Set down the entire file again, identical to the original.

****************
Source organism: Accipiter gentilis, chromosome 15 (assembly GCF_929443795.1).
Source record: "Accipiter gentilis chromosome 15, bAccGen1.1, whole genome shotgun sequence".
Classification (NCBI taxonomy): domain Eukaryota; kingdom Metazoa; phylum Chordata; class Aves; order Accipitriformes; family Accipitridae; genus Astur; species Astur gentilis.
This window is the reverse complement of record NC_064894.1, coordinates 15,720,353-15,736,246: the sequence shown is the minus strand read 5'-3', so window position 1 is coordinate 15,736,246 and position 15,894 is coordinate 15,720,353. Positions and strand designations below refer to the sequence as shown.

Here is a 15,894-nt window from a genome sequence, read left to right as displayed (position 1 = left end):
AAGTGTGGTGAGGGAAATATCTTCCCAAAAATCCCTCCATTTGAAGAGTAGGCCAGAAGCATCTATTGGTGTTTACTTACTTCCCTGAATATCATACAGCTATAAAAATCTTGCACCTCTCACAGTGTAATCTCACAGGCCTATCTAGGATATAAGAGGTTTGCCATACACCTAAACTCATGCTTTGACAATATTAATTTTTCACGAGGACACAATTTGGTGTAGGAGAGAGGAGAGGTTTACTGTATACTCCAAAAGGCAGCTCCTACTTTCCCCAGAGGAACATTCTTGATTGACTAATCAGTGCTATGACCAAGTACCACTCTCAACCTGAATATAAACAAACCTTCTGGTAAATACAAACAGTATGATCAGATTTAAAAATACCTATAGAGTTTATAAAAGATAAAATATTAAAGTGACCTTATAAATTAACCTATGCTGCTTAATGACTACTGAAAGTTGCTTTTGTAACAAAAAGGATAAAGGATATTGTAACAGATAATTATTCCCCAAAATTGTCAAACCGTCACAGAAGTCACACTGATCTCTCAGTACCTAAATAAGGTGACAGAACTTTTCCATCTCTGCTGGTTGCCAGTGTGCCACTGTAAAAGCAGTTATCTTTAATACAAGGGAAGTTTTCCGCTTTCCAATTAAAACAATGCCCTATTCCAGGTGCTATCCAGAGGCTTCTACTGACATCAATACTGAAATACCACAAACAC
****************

Source organism: Accipiter gentilis, chromosome 15 (assembly GCF_929443795.1).
Source record: "Accipiter gentilis chromosome 15, bAccGen1.1, whole genome shotgun sequence".
Classification (NCBI taxonomy): domain Eukaryota; kingdom Metazoa; phylum Chordata; class Aves; order Accipitriformes; family Accipitridae; genus Astur; species Astur gentilis.
This window is the reverse complement of record NC_064894.1, coordinates 15,720,353-15,736,246: the sequence shown is the minus strand read 5'-3', so window position 1 is coordinate 15,736,246 and position 15,894 is coordinate 15,720,353. Positions and strand designations below refer to the sequence as shown.

Here is a 15,894-nt window from a genome sequence, read left to right as displayed (position 1 = left end):
AAGTGTGGTGAGGGAAATATCTTCCCAAAAATCCCTCCATTTGAAGAGTAGGCCAGAAGCATCTATTGGTGTTTACTTACTTCCCTGAATATCATACAGCTATAAAAATCTTGCACCTCTCACAGTGTAATCTCACAGGCCTATCTAGGATATAAGAGGTTTGCCATACACCTAAACTCATGCTTTGACAATATTAATTTTTCACGAGGACACAATTTGGTGTAGGAGAGAGGAGAGGTTTACTGTATACTCCAAAAGGCAGCTCCTACTTTCCCCAGAGGAACATTCTTGATTGACTAATCAGTGCTATGACCAAGTACCACTCTCAACCTGAATATAAACAAACCTTCTGGTAAATACAAACAGTATGATCAGATTTAAAAATACCTATAGAGTTTATAAAAGATAAAATATTAAAGTGACCTTATAAATTAACCTATGCTGCTTAATGACTACTGAAAGTTGCTTTTGTAACAAAAAGGATAAAGGATATTGTAACAGATAATTATTCCCCAAAATTGTCAAACCGTCACAGAAGTCACACTGATCTCTCAGTACCTAAATAAGGTGACAGAACTTTTCCATCTCTGCTGGTTGCCAGTGTGCCACTGTAAAAGCAGTTATCTTTAATACAAGGGAAGTTTTCCGCTTTCCAATTAAAACAATGCCCTATTCCAGGTGCTATCCAGAGGCTTCTACTGACATCAATACTGAAATACCACAAACAC